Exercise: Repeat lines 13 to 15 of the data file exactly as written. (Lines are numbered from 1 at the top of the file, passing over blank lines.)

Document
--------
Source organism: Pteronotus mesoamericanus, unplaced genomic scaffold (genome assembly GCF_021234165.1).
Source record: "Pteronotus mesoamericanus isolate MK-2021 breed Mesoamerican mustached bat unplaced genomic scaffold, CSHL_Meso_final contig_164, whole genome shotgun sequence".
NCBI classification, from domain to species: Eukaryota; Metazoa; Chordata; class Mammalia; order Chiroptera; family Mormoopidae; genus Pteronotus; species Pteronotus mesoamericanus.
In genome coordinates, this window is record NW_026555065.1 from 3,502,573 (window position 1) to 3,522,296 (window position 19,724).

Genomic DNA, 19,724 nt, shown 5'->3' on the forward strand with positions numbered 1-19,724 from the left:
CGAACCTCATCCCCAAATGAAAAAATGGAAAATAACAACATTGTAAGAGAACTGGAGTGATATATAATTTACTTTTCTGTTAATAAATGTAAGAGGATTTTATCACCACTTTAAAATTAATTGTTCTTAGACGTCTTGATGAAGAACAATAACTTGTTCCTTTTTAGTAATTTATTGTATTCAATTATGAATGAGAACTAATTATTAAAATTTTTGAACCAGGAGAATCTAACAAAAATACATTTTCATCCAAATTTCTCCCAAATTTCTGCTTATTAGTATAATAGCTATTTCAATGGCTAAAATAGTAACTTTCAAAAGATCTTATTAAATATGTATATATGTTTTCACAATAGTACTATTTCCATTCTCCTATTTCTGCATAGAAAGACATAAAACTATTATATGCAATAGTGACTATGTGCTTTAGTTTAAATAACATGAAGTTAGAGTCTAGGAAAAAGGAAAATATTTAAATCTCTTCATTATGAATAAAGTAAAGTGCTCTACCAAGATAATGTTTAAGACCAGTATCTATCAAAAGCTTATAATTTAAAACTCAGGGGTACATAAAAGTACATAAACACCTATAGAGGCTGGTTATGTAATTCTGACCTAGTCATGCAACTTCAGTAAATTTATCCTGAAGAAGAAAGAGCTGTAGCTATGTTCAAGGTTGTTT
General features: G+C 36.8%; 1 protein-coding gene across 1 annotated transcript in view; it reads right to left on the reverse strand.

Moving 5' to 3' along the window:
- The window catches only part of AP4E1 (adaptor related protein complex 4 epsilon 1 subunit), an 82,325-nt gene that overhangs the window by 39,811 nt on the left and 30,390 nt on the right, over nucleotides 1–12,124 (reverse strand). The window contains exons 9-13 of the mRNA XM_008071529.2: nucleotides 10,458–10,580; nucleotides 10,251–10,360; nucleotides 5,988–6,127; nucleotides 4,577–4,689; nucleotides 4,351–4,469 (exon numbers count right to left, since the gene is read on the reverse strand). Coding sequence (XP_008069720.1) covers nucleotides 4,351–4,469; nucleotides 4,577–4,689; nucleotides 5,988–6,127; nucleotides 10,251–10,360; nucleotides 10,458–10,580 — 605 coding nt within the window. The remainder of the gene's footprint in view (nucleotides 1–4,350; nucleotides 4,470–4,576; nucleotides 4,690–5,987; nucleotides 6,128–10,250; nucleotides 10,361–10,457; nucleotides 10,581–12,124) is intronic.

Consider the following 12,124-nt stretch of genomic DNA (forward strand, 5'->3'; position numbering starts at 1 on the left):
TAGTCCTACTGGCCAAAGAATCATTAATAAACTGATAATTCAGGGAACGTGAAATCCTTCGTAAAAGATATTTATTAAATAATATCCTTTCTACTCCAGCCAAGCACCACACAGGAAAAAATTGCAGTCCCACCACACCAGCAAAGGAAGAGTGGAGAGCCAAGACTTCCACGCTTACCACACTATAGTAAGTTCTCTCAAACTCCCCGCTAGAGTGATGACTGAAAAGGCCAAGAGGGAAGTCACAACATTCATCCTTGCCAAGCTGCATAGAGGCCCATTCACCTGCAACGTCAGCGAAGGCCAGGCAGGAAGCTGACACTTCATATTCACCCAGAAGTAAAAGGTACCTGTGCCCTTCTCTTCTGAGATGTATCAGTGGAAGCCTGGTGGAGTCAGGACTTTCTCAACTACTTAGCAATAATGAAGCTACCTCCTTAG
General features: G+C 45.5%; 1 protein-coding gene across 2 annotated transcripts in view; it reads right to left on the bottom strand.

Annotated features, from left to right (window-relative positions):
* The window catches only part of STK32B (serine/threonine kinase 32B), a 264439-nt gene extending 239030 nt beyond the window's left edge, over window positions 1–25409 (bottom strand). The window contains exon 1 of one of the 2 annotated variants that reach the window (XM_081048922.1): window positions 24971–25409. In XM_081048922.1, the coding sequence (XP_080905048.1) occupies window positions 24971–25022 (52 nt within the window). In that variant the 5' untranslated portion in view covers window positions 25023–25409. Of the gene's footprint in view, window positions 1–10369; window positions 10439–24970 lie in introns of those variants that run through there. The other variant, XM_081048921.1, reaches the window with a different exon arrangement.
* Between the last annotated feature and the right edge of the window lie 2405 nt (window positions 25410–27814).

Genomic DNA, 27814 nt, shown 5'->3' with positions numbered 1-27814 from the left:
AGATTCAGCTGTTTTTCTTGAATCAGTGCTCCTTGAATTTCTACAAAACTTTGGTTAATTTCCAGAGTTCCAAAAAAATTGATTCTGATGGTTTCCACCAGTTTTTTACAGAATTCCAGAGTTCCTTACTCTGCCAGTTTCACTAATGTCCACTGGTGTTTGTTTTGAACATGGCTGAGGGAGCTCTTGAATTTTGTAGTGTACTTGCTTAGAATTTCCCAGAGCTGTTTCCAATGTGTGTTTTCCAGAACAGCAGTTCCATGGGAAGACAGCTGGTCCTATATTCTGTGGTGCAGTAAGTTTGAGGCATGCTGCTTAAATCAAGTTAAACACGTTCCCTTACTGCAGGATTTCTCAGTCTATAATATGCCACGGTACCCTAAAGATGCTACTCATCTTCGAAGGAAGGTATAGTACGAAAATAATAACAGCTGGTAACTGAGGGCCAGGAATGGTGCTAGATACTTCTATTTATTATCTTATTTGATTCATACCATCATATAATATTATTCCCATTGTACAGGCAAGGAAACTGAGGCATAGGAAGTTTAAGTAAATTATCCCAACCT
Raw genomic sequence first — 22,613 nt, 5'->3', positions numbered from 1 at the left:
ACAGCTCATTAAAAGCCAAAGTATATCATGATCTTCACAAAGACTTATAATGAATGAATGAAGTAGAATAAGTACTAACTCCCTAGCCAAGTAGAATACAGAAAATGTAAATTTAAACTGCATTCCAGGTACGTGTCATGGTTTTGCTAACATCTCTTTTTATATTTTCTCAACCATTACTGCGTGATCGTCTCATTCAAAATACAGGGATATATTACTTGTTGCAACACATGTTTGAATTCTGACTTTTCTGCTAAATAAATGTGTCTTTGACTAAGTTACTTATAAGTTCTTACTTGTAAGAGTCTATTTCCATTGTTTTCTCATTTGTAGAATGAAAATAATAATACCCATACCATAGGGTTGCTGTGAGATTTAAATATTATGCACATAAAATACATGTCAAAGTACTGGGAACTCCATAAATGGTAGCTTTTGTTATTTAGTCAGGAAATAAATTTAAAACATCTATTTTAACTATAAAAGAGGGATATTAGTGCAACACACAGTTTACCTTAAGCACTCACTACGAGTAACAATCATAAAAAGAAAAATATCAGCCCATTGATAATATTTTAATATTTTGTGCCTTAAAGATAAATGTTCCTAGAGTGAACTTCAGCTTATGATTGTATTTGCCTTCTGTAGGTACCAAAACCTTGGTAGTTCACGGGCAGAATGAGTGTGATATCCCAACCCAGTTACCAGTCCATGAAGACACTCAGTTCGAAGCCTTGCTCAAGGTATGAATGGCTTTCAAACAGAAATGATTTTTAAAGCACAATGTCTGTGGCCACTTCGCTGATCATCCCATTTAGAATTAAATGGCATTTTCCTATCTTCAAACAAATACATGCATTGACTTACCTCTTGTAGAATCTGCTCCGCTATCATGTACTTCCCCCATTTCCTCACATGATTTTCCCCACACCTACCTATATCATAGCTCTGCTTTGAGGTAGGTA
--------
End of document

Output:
Annotated features, from left to right (window-relative positions):
* The window catches only part of STK32B (serine/threonine kinase 32B), a 264439-nt gene extending 239030 nt beyond the window's left edge, over window positions 1–25409 (bottom strand). The window contains exon 1 of one of the 2 annotated variants that reach the window (XM_081048922.1): window positions 24971–25409. In XM_081048922.1, the coding sequence (XP_080905048.1) occupies window positions 24971–25022 (52 nt within the window). In that variant the 5' untranslated portion in view covers window positions 25023–25409. Of the gene's footprint in view, window positions 1–10369; window positions 10439–24970 lie in introns of those variants that run through there. The other variant, XM_081048921.1, reaches the window with a different exon arrangement.
* Between the last annotated feature and the right edge of the window lie 2405 nt (window positions 25410–27814).